Before same-sex marriage was widely recognized, many same-sex couples opted to enter into domestic partnerships. However, domestic partnerships were not limited to same-sex couples. In many states, counties, and municipalities, civil unions and domestic partnerships extended benefits, rights and responsibilities associated with marriage to same-sex couples. The benefits of a domestic partnership vary from state to state but may include: access to family health insurance plans, spousal visitation rights in hospitals and jails, and the ability to use family leave (paid or unpaid) in order to perform specific tasks concerning one’s domestic partner or the partner’s dependents. However, domestic partnerships do not alter rights or responsibilities in other areas of law including immigration and federal taxes: U.S. Customs and Immigration Service does not treat domestic partnerships as marriages and domestic partners may not file their federal taxes jointly.
In the first dozen years of the twenty-first century, eight states (Colorado, Connecticut, Delaware, Hawaii, Illinois, New Hampshire, New Jersey, Rhode Island, and Vermont) recognized civil unions. Six other states (California, Maine, Nevada, Oregon, Washington, and Wisconsin) and the District of Columbia recognized domestic partnerships. However, by 2015, those numbers changed drastically. Thirty-seven states passed same-sex marriage laws, while just thirteen states (Arkansas, Georgia, Indiana, Kentucky, Louisiana, Michigan, Mississippi, Missouri, Nebraska, North Dakota, South Dakota, Tennessee, and Texas) had passed constitutional or statutory provisions banning same-sex marriage. In June 2015, the U.S. Supreme Court’s decision in Obergefell v. Hodges established that same-sex couples enjoy the legal right to marry, along with all other financial and legal rights that accompany marriage. This decision effectively made same-sex marriage the law of the land. In the wake of Obergell, some states (including Delaware) legally converted registered domestic partnerships to marriages while other states continued to recognize civil unions or domestic partnerships as valid alternative arrangements.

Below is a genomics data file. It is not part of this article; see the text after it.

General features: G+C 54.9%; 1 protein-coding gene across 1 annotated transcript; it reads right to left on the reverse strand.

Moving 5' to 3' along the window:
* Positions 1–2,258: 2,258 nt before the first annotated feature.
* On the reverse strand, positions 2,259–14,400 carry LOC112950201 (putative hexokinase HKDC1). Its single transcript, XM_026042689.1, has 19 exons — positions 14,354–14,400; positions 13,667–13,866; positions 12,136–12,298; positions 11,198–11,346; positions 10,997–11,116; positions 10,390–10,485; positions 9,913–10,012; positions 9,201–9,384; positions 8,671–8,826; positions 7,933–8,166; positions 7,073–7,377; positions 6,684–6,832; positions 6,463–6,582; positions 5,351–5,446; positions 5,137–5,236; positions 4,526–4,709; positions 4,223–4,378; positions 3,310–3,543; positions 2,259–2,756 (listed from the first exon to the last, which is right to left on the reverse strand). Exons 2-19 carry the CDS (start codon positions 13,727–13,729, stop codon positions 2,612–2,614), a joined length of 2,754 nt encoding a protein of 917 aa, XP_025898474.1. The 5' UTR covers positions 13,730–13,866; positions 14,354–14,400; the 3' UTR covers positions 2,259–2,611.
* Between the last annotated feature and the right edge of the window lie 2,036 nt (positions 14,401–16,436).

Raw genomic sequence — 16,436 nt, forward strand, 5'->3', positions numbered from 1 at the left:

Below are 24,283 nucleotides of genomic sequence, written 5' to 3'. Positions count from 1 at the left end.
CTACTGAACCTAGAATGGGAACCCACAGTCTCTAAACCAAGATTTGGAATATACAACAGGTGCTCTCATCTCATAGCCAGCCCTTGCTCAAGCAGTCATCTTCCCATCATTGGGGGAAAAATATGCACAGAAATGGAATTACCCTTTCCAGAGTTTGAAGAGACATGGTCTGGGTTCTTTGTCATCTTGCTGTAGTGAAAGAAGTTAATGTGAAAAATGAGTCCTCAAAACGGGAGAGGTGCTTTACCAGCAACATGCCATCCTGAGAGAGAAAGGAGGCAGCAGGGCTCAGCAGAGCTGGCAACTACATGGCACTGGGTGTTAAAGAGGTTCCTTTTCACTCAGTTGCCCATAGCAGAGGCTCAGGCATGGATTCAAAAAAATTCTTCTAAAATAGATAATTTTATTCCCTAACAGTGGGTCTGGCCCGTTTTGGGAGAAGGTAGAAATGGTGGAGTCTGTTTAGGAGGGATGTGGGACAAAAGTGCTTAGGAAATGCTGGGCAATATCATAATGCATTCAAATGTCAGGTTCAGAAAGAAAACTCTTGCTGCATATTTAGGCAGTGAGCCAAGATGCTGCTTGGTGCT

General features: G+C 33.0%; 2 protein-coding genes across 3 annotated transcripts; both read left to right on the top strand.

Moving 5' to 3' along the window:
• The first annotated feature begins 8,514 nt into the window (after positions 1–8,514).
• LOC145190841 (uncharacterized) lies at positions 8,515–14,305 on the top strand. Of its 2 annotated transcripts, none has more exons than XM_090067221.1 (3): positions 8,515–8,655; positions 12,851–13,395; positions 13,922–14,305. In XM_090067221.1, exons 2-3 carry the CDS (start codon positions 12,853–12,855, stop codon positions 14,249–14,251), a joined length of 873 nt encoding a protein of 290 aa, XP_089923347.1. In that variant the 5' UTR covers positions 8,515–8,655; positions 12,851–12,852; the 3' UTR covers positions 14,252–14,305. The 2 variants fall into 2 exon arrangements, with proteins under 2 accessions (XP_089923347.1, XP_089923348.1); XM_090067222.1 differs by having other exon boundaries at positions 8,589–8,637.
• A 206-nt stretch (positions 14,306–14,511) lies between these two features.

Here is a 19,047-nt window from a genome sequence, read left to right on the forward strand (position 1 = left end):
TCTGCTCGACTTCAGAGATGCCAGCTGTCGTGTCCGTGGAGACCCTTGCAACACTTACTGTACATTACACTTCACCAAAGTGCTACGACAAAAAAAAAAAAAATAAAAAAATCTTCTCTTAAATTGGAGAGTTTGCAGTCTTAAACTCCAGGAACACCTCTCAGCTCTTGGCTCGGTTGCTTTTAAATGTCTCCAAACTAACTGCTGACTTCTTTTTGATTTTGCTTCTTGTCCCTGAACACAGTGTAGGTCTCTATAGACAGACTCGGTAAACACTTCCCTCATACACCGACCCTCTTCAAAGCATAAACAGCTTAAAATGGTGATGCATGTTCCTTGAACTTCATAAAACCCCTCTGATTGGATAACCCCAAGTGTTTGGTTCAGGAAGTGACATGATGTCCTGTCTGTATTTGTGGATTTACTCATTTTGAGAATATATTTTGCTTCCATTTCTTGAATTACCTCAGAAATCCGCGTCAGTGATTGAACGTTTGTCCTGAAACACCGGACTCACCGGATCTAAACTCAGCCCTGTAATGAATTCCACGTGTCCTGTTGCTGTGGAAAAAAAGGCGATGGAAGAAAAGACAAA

- California recognizes domestic partnerships:
- Colorado continues to recognize civil unions under Former SB 11 and has procedures for recording such unions.
- The District of Columbia recognizes domestic partnerships.
- Hawaii still recognizes civil unions.
- Illinois continues to recognize civil unions; these unions may be converted into marriages if they are solemnized.
- Maine recognizes domestic partnerships.
- Maryland continues to recognize domestic partnerships.
- Nevada recognizes domestic partnerships.
- New Jersey recognizes both civil unions and domestic partnerships, although both partners in a domestic partnership must be 62 or older.
- Oregon continues to recognize domestic partnerships for same-sex couples.
- Washington still recognizes domestic partnerships, but as of June 30, 2014, you may register a domestic partnership only if one partner is 62 or older.
Some cities and counties also have their own domestic partnership laws and registries.
Although marriage is more widely available, couples may wish to enter into a partnership or union rather than a marriage because such arrangements are less formal and generally easier to enter into. To register a domestic partnership both partners must have reached the age of majority (usually 18, although some states, including California and New Jersey, allow a person under the age of 18 to enter into a domestic partnership with parental consent), be mentally competent, and be unmarried or not engaged in another domestic partnership or civil union. Partners also must cohabitate or share a permanent residence. Additional considerations may require that the domestic relationship between partners is exclusive, committed and entails financial interdependence.
How to Apply for a Domestic Partnership
Statements of domestic partnership, like applications for marriage licenses, are typically registered with the state through a county clerk’s or registrar’s office. These applications often take the form of affidavits or legally binding, sworn statements. Applicants need not apply in person, but some states require the forms to be notarized. Many domestic partners registration forms can be found online at state or county government websites. Information collected typically includes names, signatures, dates of birth and mailing address of the parties filing for domestic partnership benefits. The forms may ask the applicants to provide other information, including their shared residency, ages, capacity to give consent, consent to jurisdictional rules, and status as persons who are not forbidden by marriage or blood tie or other legal reason from forming a domestic partnership. The applicants must also pay a filing fee, which varies from place to place.
Dissolving a Domestic Partnership
The rules for dissolving a domestic partnership widely vary. In California, if a domestic partnership has lasted for more than five years, produced children, or fails to meet certain requirements pertaining to property and debts, then a couple must get a standard divorce. Otherwise, petitioning the Secretary of State or municipal office will dissolve the partnership. In the District of Columbia, either partner may file for termination or the partnership may terminate automatically if one of the partners marries someone else or abandons their partner or shared residence. In New Jersey, one partner must petition the Superior Court for dissolution of the partnership, which initiates a process very similar to divorce.
Updated January 19, 2019